Transcribed from "An Illustrated History of The Big Bend Country, embracing
Lincoln, Douglas, Adams and Franklin counties, State of Washington",
published by Western Historical Publishing Co., 1904.
G. W. JAMES, a typical frontiersman,
is deserving of being classed with the leading men of eastern Washington.
While at the present time he is living more retired from the active labors
of life, still in the years gone by, he has been engaged in some of the
large enterprises of this section and has shown himself a man of real worth
and integrity. He was born near Zanesville, Ohio, in 1836, the son
of James and Grizzella (Lyle) James, natives of Pennsylvania and Ohio,
respectively. The father came to Ohio when a boy and in 1844, went
to Illinois. The next year he came to Iowa and in 1866 crossed the
plains to California. There he remained until his death in 1891,
being then aged ninety-one years. The mother died previously in Iowa.
Our subject accompanied his father across the plains but previous to that
time, had gained his education in the common schools of Iowa and Illinois.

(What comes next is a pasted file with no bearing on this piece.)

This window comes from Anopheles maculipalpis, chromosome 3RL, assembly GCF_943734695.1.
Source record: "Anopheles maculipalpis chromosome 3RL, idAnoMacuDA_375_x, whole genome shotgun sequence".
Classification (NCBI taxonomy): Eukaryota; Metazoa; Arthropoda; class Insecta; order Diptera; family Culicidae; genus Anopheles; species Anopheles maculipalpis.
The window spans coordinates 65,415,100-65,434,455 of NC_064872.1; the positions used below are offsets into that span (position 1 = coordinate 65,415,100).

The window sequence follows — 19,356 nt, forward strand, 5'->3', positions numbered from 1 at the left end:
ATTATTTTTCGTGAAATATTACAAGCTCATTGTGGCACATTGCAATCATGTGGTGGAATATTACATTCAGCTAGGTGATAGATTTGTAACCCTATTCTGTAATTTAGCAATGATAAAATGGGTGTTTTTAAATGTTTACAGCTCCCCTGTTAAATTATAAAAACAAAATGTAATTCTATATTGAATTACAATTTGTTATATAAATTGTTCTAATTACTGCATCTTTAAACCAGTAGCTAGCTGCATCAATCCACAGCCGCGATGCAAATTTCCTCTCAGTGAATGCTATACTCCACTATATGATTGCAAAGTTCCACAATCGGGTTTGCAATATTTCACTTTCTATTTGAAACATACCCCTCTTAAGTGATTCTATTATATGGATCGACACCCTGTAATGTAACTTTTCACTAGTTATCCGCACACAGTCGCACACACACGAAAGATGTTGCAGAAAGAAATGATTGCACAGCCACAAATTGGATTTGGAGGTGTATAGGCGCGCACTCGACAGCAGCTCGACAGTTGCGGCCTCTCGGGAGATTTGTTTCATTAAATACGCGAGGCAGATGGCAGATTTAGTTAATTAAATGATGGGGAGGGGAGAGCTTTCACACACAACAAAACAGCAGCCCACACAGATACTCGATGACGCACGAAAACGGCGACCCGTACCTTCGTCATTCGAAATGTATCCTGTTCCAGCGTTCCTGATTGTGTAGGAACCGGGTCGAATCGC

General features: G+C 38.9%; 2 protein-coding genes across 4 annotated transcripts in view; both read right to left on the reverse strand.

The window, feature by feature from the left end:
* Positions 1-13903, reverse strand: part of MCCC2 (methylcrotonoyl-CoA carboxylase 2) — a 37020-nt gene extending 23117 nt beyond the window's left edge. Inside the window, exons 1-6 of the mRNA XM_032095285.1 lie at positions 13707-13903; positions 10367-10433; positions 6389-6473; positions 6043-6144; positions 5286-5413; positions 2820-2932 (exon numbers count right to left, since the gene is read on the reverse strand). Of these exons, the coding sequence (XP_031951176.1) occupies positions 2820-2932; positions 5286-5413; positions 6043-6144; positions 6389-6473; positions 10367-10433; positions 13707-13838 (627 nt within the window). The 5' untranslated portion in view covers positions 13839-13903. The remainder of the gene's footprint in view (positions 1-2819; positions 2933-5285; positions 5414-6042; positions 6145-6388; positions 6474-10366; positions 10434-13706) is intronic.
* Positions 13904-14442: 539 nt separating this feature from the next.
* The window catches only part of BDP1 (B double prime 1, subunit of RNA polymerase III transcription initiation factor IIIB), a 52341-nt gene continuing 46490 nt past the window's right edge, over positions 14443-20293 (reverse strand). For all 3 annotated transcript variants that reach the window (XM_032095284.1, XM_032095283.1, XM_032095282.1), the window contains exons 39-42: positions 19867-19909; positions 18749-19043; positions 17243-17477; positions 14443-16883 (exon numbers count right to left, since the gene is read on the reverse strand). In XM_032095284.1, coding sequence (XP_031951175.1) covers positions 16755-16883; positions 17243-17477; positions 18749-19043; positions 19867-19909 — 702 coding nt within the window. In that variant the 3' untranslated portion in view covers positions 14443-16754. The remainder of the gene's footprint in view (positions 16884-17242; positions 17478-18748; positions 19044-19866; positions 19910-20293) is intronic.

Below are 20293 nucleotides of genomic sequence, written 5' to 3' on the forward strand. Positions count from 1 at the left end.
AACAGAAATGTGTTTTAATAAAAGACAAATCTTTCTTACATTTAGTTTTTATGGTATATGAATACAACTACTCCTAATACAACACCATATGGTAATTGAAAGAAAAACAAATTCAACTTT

At the time of the Rebellion, he enlisted in Company I, Sixth Iowa Volunteer
Cavalry, saw much active duty, and participated in some furious Indian
campaigns with General Sully for a year and one half. Before the
war he had taken a trip to California and returned east then went with
his father as stated above, to the Sacramento valley. There he farmed
until 1878 when he moved to Pataha in southwestern Washington, where he
bought fifteen hundred acres of land. He was a prominent farmer in
that section until 1890, then went to the Big Bend country. At that
time he had about thirty thousand dollars worth of stock but in one of
the hard winters lost nearly the whole bunch. Mr. James was among
the first men in Wilbur and built the first hotel there. He is well
known throughout the country and especially on account of his true generosity
and kindness to his fellows. During his long career, he has been
instrumental in assisting many struggling men in getting good positions
and has many friends here.
In 1856, Mr. James married Miss Rosina Sharp,
a native of Indiana. She accompanied her husband on both trips across
the plains. To them have been born the following named children,
Arthur A., Grizella A., George G., Emma, Louis, William, and Ella.
It is well to note that Mr. James has been
on the frontier almost all his life. He won marked distinction as
an Indian fighter and there is scarcely any portion of the United States
that he has not visited in person. He and his wife are now spending
the golden years of their lives in quiet retirement established in the
love and confidence of many friends.